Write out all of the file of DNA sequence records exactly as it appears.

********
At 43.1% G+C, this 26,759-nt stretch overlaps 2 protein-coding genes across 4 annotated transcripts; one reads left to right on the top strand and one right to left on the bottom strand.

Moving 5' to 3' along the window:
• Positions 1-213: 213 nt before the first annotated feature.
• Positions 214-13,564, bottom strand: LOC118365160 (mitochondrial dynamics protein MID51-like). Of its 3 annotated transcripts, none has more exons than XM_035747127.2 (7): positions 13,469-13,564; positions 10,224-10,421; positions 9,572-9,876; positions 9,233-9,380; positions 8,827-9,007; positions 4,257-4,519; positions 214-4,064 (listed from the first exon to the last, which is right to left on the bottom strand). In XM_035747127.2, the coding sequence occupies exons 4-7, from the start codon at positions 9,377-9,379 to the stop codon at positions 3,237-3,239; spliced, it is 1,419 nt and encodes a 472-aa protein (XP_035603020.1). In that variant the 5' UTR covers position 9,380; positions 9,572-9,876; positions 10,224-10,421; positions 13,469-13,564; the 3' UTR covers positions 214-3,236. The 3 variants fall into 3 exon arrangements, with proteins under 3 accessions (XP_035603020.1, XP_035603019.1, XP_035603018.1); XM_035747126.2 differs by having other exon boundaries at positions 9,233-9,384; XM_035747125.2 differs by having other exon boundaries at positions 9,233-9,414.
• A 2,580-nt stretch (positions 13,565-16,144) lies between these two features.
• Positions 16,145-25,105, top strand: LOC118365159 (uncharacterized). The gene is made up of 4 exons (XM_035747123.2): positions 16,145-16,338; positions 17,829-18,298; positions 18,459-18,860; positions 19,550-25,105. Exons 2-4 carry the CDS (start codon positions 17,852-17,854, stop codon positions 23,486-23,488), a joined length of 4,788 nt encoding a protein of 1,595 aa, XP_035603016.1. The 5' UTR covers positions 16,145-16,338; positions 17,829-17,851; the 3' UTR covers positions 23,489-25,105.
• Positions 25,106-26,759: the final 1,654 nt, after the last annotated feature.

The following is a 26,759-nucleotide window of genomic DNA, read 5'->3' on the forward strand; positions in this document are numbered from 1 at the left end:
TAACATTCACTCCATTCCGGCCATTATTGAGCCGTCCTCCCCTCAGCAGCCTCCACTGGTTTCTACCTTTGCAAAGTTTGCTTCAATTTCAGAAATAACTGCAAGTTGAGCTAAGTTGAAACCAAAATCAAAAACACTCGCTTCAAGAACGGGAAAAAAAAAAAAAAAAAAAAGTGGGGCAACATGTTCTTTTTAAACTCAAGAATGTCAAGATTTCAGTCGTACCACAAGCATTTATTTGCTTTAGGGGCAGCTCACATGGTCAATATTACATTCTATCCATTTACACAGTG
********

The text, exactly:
At 43.1% G+C, this 26,759-nt stretch overlaps 2 protein-coding genes across 4 annotated transcripts; one reads left to right on the top strand and one right to left on the bottom strand.

Moving 5' to 3' along the window:
• Positions 1-213: 213 nt before the first annotated feature.
• Positions 214-13,564, bottom strand: LOC118365160 (mitochondrial dynamics protein MID51-like). Of its 3 annotated transcripts, none has more exons than XM_035747127.2 (7): positions 13,469-13,564; positions 10,224-10,421; positions 9,572-9,876; positions 9,233-9,380; positions 8,827-9,007; positions 4,257-4,519; positions 214-4,064 (listed from the first exon to the last, which is right to left on the bottom strand). In XM_035747127.2, the coding sequence occupies exons 4-7, from the start codon at positions 9,377-9,379 to the stop codon at positions 3,237-3,239; spliced, it is 1,419 nt and encodes a 472-aa protein (XP_035603020.1). In that variant the 5' UTR covers position 9,380; positions 9,572-9,876; positions 10,224-10,421; positions 13,469-13,564; the 3' UTR covers positions 214-3,236. The 3 variants fall into 3 exon arrangements, with proteins under 3 accessions (XP_035603020.1, XP_035603019.1, XP_035603018.1); XM_035747126.2 differs by having other exon boundaries at positions 9,233-9,384; XM_035747125.2 differs by having other exon boundaries at positions 9,233-9,414.
• A 2,580-nt stretch (positions 13,565-16,144) lies between these two features.
• Positions 16,145-25,105, top strand: LOC118365159 (uncharacterized). The gene is made up of 4 exons (XM_035747123.2): positions 16,145-16,338; positions 17,829-18,298; positions 18,459-18,860; positions 19,550-25,105. Exons 2-4 carry the CDS (start codon positions 17,852-17,854, stop codon positions 23,486-23,488), a joined length of 4,788 nt encoding a protein of 1,595 aa, XP_035603016.1. The 5' UTR covers positions 16,145-16,338; positions 17,829-17,851; the 3' UTR covers positions 23,489-25,105.
• Positions 25,106-26,759: the final 1,654 nt, after the last annotated feature.

The following is a 26,759-nucleotide window of genomic DNA, read 5'->3' on the forward strand; positions in this document are numbered from 1 at the left end:
TAACATTCACTCCATTCCGGCCATTATTGAGCCGTCCTCCCCTCAGCAGCCTCCACTGGTTTCTACCTTTGCAAAGTTTGCTTCAATTTCAGAAATAACTGCAAGTTGAGCTAAGTTGAAACCAAAATCAAAAACACTCGCTTCAAGAACGGGAAAAAAAAAAAAAAAAAAAAGTGGGGCAACATGTTCTTTTTAAACTCAAGAATGTCAAGATTTCAGTCGTACCACAAGCATTTATTTGCTTTAGGGGCAGCTCACATGGTCAATATTACATTCTATCCATTTACACAGTG